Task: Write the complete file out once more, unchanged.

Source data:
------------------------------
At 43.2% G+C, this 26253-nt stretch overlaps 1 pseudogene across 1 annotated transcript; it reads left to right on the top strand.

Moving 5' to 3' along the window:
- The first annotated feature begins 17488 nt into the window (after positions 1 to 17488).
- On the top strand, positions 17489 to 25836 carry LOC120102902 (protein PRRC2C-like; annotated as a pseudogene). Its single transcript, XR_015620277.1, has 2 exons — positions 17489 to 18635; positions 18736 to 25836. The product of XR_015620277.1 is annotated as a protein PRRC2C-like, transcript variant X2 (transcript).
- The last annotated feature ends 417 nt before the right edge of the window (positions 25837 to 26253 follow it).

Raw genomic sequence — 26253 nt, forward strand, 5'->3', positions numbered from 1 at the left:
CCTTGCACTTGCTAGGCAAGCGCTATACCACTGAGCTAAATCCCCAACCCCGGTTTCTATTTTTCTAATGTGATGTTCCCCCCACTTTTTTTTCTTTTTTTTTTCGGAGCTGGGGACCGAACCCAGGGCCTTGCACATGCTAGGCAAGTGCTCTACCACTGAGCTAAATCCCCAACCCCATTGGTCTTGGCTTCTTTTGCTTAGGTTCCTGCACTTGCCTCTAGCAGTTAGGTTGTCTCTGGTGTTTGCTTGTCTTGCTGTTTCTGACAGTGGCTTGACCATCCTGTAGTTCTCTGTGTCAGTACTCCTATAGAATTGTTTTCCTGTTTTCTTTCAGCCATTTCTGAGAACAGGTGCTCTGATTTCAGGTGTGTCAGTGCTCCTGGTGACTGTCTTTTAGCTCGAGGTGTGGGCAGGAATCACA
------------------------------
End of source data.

At 43.2% G+C, this 26253-nt stretch overlaps 1 pseudogene across 1 annotated transcript; it reads left to right on the top strand.

Moving 5' to 3' along the window:
- The first annotated feature begins 17488 nt into the window (after positions 1 to 17488).
- On the top strand, positions 17489 to 25836 carry LOC120102902 (protein PRRC2C-like; annotated as a pseudogene). Its single transcript, XR_015620277.1, has 2 exons — positions 17489 to 18635; positions 18736 to 25836. The product of XR_015620277.1 is annotated as a protein PRRC2C-like, transcript variant X2 (transcript).
- The last annotated feature ends 417 nt before the right edge of the window (positions 25837 to 26253 follow it).

Raw genomic sequence — 26253 nt, forward strand, 5'->3', positions numbered from 1 at the left:
CCTTGCACTTGCTAGGCAAGCGCTATACCACTGAGCTAAATCCCCAACCCCGGTTTCTATTTTTCTAATGTGATGTTCCCCCCACTTTTTTTTCTTTTTTTTTTCGGAGCTGGGGACCGAACCCAGGGCCTTGCACATGCTAGGCAAGTGCTCTACCACTGAGCTAAATCCCCAACCCCATTGGTCTTGGCTTCTTTTGCTTAGGTTCCTGCACTTGCCTCTAGCAGTTAGGTTGTCTCTGGTGTTTGCTTGTCTTGCTGTTTCTGACAGTGGCTTGACCATCCTGTAGTTCTCTGTGTCAGTACTCCTATAGAATTGTTTTCCTGTTTTCTTTCAGCCATTTCTGAGAACAGGTGCTCTGATTTCAGGTGTGTCAGTGCTCCTGGTGACTGTCTTTTAGCTCGAGGTGTGGGCAGGAATCACA